Tuesday, December 20, 2016

Final Fantasy XV: A Perfect Clusterfuck

I came in to the Final Fantasy series rather late. I started delving in to the series when I heard about the almost universal gamer love for FF7, so I decided to see what the fuss was about. I first played 10. That was a weird game, which I didn't particularly love. 10-2 was even weirder and I lasted perhaps an hour before I gave it up. I didn't play 12, although I hear it's pretty good and I've also heard it's getting a HD remake for the PS4 so I might delve in to that when it comes out in 2017.

Then came the big pile of steaming poop that was the 13 series. The characters were unlikable and I could not relate to them. It was a pile of hallways and boring combat. But I persisted and finished the game. Shitty story. I then played 13-2. Even worse story, which I did not complete. Perhaps I got a quarter of the way through. It was awful. I even played 13: Lightning Returns. Lasted an hour at most. Fuck that game.

Needless to say I came in to 15 with a fair amount of trepidation. Just to start off I'll give a quick summary of the plot of the beginning of the game. You play as Noctis, son of the King of Lucis, setting off on a roadtrip with his three best friends: Gladio, Ignis and Prompto. The four of them are headed to get Noctis married off to his betrothed Lunafreya The Oracle. And that's the start of the game. Off you go. Those who have seen the FF15 movie Kingsglaive will know what occurs within the first chapter of the game, but I hadn't seen the movie. I'm more interested in seeing it now and not just because I love the sound of Sean Bean's voice.

Ok so let's get in to the negatives first, because there are a lot of them. The small stuff first which is the bugs and graphical glitches. They're there and boy are they there. It's locked to 30fps on the PS4 and still there a frame rate drops. The controls are often unresponsive, so the phrase "but I hit the button" or "c'mon you bastard I'm hitting the damn button" were uttered more frequently that I would normally use them.

Also, I like to refer to this type of game as "open world" with the hand motions. It's not really an open world. Yeah it's a pretty big space, but the amount of invisible walls drives me crazy. The map isn't exactly clear either, showing possible paths that just don't exist in the game world. Even the driving is restrictive and so very very boring. I just make Ignis drive.

And oh god the most infuriating thing in the game is the combat, especially in tight spaces, wooded areas and dungeons. Trying to lock on the a particular enemy or body part is next to impossible when the camera whizzes around Noctis, constantly changing targets or putting trees in between the camera and the action, making it so very difficult to coordinate attacks effectively causing hair pulling, controller throwing, foot stomping acts of rage. My poor cats think I am mad at them as I suddenly rage whilst they are curled up next to me on the couch. Poor dears. I might have started to overfeed them just as an apology.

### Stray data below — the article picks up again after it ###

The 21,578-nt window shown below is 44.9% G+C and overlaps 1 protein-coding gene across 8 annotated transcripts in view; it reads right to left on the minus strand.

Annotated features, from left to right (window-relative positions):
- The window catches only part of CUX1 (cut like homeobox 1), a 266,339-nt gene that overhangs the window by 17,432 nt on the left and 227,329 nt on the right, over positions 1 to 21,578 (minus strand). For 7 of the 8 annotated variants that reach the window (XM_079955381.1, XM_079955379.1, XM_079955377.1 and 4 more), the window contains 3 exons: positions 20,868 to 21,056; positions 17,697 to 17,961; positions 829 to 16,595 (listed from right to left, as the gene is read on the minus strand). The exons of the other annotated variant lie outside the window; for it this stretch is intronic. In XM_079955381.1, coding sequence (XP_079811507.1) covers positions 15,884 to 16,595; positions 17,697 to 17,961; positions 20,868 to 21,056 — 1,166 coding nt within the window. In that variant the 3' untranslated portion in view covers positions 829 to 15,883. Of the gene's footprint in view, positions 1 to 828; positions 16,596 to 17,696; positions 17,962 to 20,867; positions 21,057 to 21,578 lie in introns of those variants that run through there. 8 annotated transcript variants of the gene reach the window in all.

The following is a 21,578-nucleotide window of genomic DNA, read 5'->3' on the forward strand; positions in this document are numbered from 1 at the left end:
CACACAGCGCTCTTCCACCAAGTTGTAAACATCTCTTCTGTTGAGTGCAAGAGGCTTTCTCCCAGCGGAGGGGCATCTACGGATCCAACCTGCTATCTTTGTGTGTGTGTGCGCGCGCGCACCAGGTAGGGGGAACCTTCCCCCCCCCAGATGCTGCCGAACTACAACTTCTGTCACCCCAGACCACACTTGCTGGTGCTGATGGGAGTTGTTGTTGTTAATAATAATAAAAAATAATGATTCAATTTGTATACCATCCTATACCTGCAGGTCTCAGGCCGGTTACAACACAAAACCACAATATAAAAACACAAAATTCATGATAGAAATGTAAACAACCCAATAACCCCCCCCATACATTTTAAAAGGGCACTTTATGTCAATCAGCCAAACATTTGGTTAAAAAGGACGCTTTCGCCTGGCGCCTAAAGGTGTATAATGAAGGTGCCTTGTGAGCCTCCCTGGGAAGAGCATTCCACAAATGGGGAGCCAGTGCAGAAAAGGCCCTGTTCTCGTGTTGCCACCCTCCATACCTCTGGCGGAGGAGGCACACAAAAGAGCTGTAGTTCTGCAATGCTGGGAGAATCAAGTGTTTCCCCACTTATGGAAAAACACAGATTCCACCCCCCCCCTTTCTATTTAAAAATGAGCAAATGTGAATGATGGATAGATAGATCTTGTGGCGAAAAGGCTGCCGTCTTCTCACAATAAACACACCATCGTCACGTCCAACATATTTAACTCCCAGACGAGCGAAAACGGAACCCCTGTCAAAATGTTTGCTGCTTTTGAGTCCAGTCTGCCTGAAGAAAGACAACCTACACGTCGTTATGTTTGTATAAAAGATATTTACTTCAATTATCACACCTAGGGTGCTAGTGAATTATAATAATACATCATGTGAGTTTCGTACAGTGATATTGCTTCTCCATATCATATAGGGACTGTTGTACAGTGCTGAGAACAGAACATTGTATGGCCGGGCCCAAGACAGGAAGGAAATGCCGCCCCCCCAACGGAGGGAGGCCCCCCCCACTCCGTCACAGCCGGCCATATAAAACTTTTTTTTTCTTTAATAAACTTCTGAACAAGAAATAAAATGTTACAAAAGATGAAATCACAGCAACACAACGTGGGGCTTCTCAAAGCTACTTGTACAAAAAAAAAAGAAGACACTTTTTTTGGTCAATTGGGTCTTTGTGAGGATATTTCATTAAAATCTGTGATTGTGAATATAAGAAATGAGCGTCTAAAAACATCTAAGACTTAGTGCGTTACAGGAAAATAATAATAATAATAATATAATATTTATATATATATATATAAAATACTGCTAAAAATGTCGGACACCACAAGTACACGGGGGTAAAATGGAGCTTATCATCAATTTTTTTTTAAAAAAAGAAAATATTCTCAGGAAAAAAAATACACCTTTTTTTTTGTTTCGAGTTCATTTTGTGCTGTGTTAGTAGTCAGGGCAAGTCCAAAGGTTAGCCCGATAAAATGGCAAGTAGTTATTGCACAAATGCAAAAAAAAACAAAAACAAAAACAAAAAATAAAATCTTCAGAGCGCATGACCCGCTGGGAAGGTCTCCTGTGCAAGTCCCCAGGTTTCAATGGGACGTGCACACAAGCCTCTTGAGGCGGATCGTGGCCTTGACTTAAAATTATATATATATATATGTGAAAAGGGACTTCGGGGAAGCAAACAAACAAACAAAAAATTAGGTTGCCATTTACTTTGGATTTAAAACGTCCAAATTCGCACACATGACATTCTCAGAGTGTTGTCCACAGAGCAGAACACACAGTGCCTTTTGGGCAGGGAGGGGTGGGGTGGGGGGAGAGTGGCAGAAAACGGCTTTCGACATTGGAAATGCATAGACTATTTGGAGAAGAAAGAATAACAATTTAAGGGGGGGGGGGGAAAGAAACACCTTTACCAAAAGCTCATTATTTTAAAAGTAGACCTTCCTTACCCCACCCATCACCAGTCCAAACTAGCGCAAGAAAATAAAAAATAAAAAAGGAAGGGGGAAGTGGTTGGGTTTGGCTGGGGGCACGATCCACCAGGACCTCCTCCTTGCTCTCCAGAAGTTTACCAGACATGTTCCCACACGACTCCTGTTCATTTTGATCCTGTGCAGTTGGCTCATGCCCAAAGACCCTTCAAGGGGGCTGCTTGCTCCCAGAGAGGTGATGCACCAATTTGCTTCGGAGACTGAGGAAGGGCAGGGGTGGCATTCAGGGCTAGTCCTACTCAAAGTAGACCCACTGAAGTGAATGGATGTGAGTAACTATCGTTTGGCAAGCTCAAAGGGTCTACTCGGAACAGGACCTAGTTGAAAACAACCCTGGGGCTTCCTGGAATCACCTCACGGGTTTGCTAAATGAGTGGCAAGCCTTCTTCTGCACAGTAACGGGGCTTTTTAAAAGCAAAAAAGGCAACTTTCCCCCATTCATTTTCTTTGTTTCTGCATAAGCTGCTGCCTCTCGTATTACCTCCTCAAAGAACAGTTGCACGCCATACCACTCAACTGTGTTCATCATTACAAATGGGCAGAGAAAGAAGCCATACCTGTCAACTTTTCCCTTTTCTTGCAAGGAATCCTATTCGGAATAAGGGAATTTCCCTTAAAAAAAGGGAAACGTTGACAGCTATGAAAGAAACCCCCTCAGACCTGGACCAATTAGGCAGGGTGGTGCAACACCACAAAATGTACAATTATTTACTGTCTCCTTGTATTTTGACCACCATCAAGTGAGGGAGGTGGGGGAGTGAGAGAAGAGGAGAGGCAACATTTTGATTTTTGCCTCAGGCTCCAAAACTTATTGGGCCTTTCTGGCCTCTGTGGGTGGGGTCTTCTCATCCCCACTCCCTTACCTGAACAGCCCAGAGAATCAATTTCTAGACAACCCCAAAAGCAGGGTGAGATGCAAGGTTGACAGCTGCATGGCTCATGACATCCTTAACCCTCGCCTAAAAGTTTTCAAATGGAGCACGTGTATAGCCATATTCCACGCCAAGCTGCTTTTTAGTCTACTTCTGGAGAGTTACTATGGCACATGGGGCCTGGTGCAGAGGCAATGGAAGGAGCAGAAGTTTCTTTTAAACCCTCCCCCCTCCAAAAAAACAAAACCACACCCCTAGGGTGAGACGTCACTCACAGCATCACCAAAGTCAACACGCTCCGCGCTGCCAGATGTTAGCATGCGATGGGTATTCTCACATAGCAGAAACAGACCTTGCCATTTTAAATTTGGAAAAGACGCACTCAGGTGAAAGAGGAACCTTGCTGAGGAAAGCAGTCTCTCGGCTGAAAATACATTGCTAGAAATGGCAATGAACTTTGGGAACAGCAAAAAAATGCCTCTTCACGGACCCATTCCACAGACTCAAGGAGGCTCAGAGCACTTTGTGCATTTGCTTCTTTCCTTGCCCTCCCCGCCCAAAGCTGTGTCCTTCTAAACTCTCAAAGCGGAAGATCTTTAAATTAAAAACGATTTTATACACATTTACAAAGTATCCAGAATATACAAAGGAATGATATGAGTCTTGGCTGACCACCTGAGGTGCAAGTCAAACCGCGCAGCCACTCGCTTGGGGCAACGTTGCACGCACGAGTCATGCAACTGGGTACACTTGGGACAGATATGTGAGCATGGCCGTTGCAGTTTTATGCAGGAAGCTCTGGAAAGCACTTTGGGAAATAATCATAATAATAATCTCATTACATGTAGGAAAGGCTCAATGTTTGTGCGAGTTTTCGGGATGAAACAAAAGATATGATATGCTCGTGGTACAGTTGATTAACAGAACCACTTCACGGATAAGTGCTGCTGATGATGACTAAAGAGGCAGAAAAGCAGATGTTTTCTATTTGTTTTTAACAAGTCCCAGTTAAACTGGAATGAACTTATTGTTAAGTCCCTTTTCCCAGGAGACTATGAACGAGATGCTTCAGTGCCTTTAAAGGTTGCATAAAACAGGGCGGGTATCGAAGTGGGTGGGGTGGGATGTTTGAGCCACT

The crux of my experience with Final Fantasy 15 is this: I fucking love it. It looks beautiful, the music is amazing, the story is very anime but I was fully invested, the combat at it's best is a joy, and it's the best Final Fantasy experience I've had in my short history with the franchise. Running around the wilds on a chocobo, searching every possible corner of the world for new treasures and monsters to fight is great. I really love the fishing, which is not something I have enjoyed in other games. Pulling in a monster catch after spending 10 minutes winding it in on so very satisfying.

The story is, well, crazy. I am keeping this spoiler free, though I might writer a blog later about exactly how crazy it is later on, so all I can say right now is that it is very difficult to follow. I hadn't seen the Brotherhood anime nor the Kingsglaive movie so I missed a lot of the references made in the game. A lot of characters are introduced, given names and such, but don't last very long in the story, possibly only a scene or two. That being said, I felt invested in the story of the 4 friends. I may have teared up a few times during the game. Just a few, mind you.

This game is not for everyone. It is oh so flawed and yet I love it. There is no perfect game. If there is, I haven't played it. Of course a game can be perfect in your eye and mind and can do no wrong. Fan boys and girls world over will rage if you say anything negative about their favourite game. I am not that guy, I see flaws in all my favourite things and am willing to discuss them.

I don't know how to end this post. I am on a new medication and am feeling a little wonky myself so I'm just gonna shut up and go play Samuari Warriors 4 which is also a wonky, crazy, fun as hell game. Doesn't really have a narrative to write home about, but I do get to decimate thousands of enemies per map so...that certainly is a thing.

Wednesday, November 30, 2016

Tyranny: So who wants to be a baddie?

Tyranny is an odd game. I honestly don't know what to make of it. I think I like it? I certainly enjoyed the setting and the majority of the main story, but there are just some bits that detracted from it being a truly great game for me. It feels like it could have used just a bit more time in development, a bit more fleshing out, a bit more...something. I shall explain.

Tyranny is the new game by Obsidian Entertainment, creators of some of my favourite RPGs out there, such as Star Wars: Knights of the Old Republic 2, Alpha Protocol (yes, I actually enjoyed that buggy mess of a game), Fallout: New Vegas, and Pillars of Eternity. Tyranny is certainly more like PoE than if only for it's use of engine and systems, but Obsidian have always been great story tellers. Tyranny is no exception in this regard.

You begin the game with the war already mostly won by the conquerors. Your character was part of the victorious army. During one of the best character creation sequences I have used, you go through a procedure called "The Conquest" where you choose the actions your character took during the first 3 years of war and occupation. This informs how various factions and NPCs view your character and changes various dialogues and actions you can perform in the game.